Oman is the oldest independent state in the Arab world, featuring historic sites and modern wonders. It lies on the southeastern coast of the Arabian Peninsula neighboring Yemen and the United Arab Emirates. It is home to glorious beaches, high sand dunes, and mountains known for adventurous hikes.
There is more to Oman than its capital of Muscat. However, Muscat is a sight to see in itself. Experience the grandeur of the Grand Mosque in Muscat to smelling the roses grown on Jebel Akhdar mountain. Also, explore off the beaten path destinations as well like the beaches on Sur, and historical sites in Salalah.
Known as the modern capital of Oman, Muscat offers an abundance of traditional sites, stunning mountain backdrops, and pristine beaches. Feel like you stepped back in time by enjoying shopping at the Mutrah souk, which offers immaculate jewels and other Arabian trinkets for sale in the open area market. Also, gaze upon breath-taking views at the Royal Opera House Muscat, with its glistening white stone walls where the likes of jazz artists such as Chick Korea and Branford Marsalis have performed.
Situated more than 621 miles (1,000 kilometers) south of the capital Muscat, Salalah is far from the main bustle of Oman but is well worth the visit. You can take an 8 to 9-hour road trip from the capital, but Salalah also has its own international airport if you prefer to fly there. It is host to distinctive attractions including the historical UNESCO Frankincense Land Museum, Al Baled Archaeological Park, and Prophet Job’s Tomb. The city is most famously known for its lush green scenery during the monsoon season, locally known as Khareef. Khareef season occurs from late June until early September, which is when the city holds its annual Salalah Tourism Festival.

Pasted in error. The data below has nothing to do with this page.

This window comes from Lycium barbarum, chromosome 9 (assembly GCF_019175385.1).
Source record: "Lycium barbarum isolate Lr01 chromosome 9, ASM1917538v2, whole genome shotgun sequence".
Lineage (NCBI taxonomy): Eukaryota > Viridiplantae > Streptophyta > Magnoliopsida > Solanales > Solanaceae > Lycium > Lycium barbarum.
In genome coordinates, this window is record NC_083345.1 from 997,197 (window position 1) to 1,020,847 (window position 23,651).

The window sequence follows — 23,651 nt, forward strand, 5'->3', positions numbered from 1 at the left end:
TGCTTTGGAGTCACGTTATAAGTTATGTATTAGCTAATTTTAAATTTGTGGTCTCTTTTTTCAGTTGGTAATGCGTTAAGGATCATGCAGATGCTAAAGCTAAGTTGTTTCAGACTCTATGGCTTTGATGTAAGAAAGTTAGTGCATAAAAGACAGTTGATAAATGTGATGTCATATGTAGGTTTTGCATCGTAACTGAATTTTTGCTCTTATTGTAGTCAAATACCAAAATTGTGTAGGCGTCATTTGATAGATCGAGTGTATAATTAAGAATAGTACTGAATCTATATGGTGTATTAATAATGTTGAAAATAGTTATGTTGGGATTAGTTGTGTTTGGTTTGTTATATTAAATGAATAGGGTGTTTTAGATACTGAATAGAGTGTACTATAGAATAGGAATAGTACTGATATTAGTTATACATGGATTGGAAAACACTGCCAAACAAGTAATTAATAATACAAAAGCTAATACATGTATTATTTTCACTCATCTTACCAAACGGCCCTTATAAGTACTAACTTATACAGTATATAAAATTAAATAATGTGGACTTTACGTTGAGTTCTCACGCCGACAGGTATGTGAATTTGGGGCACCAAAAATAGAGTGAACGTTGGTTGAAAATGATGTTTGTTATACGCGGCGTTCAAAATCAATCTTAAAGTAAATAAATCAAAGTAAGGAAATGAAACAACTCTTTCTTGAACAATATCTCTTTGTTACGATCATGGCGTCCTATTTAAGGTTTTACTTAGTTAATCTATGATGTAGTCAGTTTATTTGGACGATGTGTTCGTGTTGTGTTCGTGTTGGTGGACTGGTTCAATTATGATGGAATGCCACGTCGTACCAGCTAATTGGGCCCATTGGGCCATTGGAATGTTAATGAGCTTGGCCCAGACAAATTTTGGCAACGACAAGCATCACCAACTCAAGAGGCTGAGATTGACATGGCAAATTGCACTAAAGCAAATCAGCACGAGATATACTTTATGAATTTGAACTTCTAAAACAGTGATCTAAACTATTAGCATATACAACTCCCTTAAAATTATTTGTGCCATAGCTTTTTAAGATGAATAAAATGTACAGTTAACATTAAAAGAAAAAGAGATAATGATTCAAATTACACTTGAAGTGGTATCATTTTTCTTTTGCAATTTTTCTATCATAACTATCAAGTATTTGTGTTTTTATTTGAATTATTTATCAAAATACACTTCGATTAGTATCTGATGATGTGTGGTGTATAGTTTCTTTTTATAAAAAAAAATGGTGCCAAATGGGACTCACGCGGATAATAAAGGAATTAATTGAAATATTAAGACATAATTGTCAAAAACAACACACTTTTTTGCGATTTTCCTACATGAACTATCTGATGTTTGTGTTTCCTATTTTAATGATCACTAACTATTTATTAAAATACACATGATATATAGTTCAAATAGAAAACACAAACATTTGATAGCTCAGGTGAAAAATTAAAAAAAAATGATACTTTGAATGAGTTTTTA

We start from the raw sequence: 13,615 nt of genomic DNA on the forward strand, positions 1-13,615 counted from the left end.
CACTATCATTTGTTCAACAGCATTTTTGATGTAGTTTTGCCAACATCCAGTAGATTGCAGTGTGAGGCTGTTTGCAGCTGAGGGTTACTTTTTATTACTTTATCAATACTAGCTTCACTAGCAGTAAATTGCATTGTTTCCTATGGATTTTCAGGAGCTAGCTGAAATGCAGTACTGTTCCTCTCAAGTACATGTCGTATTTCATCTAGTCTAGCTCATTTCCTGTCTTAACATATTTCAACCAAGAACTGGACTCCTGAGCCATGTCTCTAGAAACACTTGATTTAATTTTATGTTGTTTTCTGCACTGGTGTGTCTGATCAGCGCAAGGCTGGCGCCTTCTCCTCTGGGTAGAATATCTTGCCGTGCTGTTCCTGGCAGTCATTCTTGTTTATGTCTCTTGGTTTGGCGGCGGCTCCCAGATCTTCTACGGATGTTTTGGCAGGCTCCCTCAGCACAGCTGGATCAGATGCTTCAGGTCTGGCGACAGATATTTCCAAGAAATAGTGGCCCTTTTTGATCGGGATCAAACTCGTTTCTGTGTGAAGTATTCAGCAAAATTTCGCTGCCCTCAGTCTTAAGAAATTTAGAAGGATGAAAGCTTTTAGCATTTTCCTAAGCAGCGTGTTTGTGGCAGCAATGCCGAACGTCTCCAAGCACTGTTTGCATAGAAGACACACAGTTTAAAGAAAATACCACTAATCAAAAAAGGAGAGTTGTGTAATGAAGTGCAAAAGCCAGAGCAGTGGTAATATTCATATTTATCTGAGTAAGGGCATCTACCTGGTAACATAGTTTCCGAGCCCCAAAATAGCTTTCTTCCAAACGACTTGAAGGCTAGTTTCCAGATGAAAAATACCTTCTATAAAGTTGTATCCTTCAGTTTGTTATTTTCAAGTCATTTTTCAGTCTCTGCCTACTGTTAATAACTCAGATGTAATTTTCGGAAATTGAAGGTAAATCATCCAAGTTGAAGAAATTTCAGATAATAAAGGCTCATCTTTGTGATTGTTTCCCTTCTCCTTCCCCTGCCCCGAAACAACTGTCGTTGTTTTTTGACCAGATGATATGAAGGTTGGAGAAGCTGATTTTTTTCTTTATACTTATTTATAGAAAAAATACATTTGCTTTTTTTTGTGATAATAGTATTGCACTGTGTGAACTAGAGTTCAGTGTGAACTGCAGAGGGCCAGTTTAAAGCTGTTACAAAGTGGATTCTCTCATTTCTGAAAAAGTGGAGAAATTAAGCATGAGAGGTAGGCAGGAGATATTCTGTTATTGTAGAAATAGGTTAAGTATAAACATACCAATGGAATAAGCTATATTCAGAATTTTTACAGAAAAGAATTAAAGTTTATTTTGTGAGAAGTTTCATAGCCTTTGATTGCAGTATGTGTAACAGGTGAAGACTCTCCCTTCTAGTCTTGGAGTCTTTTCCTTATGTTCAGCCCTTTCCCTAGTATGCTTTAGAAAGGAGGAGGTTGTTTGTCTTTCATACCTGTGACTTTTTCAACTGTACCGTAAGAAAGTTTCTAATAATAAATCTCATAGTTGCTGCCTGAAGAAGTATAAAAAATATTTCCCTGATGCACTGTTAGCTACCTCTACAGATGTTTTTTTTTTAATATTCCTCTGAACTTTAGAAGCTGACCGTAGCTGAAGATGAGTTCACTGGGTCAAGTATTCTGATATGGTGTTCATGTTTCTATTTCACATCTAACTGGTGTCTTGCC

The city of Nizwa is located within the interior of Oman, in the A’Dakhiliyah region of the country. It is a land-locked area made up of an expanse of the Al Hajar Mountain range. Tourists and locals can enjoy visiting the renowned Nizwa Fort and souk, which is one of the oldest forts in Oman. The Nizwa souk is famed for its precious handicrafts including sterling silver jewels and traditional pottery well-known in the city. Those who visit the market early enough on a Friday morning can witness a true Omani experience by taking part in the goat market.
The Sharqiya Sands (also known as Wahiba Sands), is a desert region of Oman named after the Bani Wahiba Bedouin tribe. The area is made up of large uninhabited masses of sand, featuring soaring orange sand dunes that stretch for miles upon miles. Outside of a handful of tourist resorts, the area is only made up of a few Bedouin tribes and small families living there. Tourists can enjoy having a barbecue amongst the stars in the evening, after zipping up and down the dunes in 4X4 trucks during the day.
Who wouldn’t want to see massive turtles or tortoises laying hundreds of eggs on a white sandy beach? This is exactly an annual occurrence at the Ras Al Jinz turtle reserve in the city of Sur, which is located on the eastern tip of Oman. Sur is most known for being a port city that produces traditional dhow boats—wooden ships that are still on display throughout parts of the city like at the Maritime Museum. Additional local attractions include two forts, a relaxing corniche, and the Bimmah Sinkhole located in Najm Park.